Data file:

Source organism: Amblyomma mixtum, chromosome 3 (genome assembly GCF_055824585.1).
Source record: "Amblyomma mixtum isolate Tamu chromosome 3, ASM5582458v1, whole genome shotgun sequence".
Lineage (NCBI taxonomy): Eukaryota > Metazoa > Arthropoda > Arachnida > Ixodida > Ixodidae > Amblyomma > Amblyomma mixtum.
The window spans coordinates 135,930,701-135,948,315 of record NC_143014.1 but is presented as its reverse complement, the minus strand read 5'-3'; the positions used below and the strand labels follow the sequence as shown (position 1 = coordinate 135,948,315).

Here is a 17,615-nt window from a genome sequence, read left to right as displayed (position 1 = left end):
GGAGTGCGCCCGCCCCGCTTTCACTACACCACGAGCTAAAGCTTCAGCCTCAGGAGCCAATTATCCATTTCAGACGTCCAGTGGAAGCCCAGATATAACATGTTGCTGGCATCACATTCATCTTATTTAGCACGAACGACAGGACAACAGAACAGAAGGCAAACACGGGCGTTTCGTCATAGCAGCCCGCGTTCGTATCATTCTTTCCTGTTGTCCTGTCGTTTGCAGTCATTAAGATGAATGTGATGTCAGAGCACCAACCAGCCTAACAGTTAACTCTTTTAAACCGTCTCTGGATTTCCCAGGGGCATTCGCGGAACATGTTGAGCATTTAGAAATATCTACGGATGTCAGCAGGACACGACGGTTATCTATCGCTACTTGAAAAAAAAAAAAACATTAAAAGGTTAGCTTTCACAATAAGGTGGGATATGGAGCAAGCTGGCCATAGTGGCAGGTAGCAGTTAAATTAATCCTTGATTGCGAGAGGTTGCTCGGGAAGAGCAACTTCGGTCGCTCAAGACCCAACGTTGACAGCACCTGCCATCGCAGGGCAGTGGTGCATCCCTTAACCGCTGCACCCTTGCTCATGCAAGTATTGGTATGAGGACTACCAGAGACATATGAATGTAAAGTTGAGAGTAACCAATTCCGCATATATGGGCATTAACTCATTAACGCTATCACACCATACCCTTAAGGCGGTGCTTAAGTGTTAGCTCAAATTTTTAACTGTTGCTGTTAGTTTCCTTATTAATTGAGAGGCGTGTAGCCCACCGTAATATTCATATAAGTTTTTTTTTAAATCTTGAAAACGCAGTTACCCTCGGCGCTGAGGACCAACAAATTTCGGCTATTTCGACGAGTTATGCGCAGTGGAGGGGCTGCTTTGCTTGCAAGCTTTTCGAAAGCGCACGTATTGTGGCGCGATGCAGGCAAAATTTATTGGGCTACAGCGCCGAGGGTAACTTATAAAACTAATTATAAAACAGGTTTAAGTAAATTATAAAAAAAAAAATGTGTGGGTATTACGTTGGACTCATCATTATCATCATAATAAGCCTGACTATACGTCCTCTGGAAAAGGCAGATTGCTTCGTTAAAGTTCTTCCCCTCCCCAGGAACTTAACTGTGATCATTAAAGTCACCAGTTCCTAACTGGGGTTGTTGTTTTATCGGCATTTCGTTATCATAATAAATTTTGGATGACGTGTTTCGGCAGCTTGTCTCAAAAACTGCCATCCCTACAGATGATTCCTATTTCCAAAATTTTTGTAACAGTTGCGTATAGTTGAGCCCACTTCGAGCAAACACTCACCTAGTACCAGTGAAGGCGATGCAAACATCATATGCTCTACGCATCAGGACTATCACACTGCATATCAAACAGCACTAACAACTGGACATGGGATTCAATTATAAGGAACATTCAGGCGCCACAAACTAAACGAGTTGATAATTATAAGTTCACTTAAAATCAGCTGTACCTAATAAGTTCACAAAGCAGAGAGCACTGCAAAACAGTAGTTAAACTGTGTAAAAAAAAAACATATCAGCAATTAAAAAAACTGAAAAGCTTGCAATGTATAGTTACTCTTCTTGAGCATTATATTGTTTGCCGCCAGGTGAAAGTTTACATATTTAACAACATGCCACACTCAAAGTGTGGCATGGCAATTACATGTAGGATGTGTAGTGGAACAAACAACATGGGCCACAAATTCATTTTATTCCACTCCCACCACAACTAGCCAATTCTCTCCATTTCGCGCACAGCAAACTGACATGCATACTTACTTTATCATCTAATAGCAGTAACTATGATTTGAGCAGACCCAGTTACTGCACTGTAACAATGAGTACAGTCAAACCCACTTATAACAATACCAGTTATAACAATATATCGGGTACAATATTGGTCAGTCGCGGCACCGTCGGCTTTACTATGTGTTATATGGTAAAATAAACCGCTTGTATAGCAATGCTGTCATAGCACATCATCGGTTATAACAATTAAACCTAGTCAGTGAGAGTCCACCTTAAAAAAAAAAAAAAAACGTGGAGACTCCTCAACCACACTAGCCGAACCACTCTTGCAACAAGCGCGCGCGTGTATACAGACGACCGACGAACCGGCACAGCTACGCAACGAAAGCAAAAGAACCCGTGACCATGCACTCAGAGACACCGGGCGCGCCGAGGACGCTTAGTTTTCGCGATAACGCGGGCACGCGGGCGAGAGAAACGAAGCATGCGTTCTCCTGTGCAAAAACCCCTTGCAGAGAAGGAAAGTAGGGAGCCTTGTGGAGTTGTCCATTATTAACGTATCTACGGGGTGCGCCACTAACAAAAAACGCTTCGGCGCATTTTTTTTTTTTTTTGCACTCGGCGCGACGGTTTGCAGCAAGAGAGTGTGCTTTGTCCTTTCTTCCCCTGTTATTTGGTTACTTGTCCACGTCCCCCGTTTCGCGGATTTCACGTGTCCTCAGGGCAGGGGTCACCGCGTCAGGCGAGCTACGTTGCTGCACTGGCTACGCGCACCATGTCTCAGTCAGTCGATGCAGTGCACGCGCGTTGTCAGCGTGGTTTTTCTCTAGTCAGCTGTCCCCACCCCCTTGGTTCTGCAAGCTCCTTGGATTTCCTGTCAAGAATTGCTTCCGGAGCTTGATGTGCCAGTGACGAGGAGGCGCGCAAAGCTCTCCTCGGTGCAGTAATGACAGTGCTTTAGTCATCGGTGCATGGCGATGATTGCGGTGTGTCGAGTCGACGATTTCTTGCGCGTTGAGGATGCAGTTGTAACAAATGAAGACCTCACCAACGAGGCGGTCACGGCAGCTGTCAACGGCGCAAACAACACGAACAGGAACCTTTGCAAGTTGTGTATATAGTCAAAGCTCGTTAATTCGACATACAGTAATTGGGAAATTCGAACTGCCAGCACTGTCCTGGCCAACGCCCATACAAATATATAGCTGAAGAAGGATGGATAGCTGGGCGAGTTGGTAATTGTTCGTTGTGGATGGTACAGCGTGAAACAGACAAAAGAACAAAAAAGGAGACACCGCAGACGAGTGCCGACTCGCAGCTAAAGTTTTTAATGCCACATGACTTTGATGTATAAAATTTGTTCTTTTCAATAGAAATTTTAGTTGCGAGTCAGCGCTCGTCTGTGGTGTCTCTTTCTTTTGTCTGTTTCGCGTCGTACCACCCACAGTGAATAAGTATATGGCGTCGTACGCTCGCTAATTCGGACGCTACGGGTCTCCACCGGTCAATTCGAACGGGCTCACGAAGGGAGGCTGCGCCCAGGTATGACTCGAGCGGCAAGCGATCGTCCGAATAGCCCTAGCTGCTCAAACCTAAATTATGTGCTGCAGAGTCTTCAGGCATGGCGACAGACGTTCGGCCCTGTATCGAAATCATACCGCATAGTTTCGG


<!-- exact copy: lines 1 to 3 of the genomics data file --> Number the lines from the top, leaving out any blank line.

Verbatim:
Source organism: Amblyomma mixtum, chromosome 3 (genome assembly GCF_055824585.1).
Source record: "Amblyomma mixtum isolate Tamu chromosome 3, ASM5582458v1, whole genome shotgun sequence".
Lineage (NCBI taxonomy): Eukaryota > Metazoa > Arthropoda > Arachnida > Ixodida > Ixodidae > Amblyomma > Amblyomma mixtum.